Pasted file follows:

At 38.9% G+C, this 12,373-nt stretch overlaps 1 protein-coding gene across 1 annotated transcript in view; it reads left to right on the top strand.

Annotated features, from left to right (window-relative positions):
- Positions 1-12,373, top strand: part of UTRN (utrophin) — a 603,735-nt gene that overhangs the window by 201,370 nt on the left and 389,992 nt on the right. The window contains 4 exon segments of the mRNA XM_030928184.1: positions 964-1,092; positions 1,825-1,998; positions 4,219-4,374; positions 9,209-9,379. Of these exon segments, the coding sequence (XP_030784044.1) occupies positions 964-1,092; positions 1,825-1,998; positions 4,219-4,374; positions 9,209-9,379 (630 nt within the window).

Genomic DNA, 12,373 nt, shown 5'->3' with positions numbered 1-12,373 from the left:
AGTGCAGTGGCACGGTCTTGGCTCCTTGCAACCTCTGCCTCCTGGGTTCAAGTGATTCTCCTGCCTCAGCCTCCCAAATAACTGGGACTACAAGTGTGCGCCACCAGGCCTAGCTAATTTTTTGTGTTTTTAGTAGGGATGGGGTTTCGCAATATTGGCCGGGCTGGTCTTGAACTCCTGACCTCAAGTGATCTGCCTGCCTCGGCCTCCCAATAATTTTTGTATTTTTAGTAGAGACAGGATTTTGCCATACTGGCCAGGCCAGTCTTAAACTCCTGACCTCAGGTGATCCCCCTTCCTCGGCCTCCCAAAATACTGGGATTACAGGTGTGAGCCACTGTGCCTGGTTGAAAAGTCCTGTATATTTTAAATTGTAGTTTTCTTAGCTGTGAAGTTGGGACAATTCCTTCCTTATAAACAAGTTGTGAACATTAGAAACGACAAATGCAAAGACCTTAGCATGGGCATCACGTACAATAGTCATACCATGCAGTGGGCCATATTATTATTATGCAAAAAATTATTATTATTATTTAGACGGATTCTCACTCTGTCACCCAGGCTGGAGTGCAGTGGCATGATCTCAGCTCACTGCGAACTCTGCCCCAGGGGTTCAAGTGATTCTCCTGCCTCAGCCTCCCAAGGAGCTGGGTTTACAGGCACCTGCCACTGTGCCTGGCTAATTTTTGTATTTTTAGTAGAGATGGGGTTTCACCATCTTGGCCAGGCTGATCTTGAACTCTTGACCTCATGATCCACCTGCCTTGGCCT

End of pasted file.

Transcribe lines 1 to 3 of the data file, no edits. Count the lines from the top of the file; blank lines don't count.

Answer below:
At 38.9% G+C, this 12,373-nt stretch overlaps 1 protein-coding gene across 1 annotated transcript in view; it reads left to right on the top strand.

Annotated features, from left to right (window-relative positions):
- Positions 1-12,373, top strand: part of UTRN (utrophin) — a 603,735-nt gene that overhangs the window by 201,370 nt on the left and 389,992 nt on the right. The window contains 4 exon segments of the mRNA XM_030928184.1: positions 964-1,092; positions 1,825-1,998; positions 4,219-4,374; positions 9,209-9,379. Of these exon segments, the coding sequence (XP_030784044.1) occupies positions 964-1,092; positions 1,825-1,998; positions 4,219-4,374; positions 9,209-9,379 (630 nt within the window).